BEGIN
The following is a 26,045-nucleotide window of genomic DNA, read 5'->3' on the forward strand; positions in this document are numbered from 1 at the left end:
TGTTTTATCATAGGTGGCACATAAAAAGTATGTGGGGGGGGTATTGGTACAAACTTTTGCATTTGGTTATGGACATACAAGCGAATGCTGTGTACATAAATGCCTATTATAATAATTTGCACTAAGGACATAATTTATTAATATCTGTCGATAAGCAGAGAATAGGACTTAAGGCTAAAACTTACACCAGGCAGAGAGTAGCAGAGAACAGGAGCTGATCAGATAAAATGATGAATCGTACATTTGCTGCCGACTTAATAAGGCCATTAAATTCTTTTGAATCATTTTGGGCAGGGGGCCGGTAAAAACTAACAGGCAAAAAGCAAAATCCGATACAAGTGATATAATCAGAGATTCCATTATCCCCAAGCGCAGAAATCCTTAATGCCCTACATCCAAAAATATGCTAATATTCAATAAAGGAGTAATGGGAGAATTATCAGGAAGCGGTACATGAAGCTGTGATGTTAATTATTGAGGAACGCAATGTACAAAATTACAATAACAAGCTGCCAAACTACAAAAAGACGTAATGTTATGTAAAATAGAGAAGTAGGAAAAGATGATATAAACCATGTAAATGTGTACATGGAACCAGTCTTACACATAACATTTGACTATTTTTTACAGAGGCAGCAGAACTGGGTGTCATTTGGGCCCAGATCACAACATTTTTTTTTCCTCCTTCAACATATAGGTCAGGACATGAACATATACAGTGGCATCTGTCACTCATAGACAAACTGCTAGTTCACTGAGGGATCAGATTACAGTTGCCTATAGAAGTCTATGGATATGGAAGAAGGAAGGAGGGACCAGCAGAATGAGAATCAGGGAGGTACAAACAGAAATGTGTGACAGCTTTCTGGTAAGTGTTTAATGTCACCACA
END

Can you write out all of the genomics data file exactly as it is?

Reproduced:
The following is a 26,045-nucleotide window of genomic DNA, read 5'->3' on the forward strand; positions in this document are numbered from 1 at the left end:
TGTTTTATCATAGGTGGCACATAAAAAGTATGTGGGGGGGGTATTGGTACAAACTTTTGCATTTGGTTATGGACATACAAGCGAATGCTGTGTACATAAATGCCTATTATAATAATTTGCACTAAGGACATAATTTATTAATATCTGTCGATAAGCAGAGAATAGGACTTAAGGCTAAAACTTACACCAGGCAGAGAGTAGCAGAGAACAGGAGCTGATCAGATAAAATGATGAATCGTACATTTGCTGCCGACTTAATAAGGCCATTAAATTCTTTTGAATCATTTTGGGCAGGGGGCCGGTAAAAACTAACAGGCAAAAAGCAAAATCCGATACAAGTGATATAATCAGAGATTCCATTATCCCCAAGCGCAGAAATCCTTAATGCCCTACATCCAAAAATATGCTAATATTCAATAAAGGAGTAATGGGAGAATTATCAGGAAGCGGTACATGAAGCTGTGATGTTAATTATTGAGGAACGCAATGTACAAAATTACAATAACAAGCTGCCAAACTACAAAAAGACGTAATGTTATGTAAAATAGAGAAGTAGGAAAAGATGATATAAACCATGTAAATGTGTACATGGAACCAGTCTTACACATAACATTTGACTATTTTTTACAGAGGCAGCAGAACTGGGTGTCATTTGGGCCCAGATCACAACATTTTTTTTTCCTCCTTCAACATATAGGTCAGGACATGAACATATACAGTGGCATCTGTCACTCATAGACAAACTGCTAGTTCACTGAGGGATCAGATTACAGTTGCCTATAGAAGTCTATGGATATGGAAGAAGGAAGGAGGGACCAGCAGAATGAGAATCAGGGAGGTACAAACAGAAATGTGTGACAGCTTTCTGGTAAGTGTTTAATGTCACCACA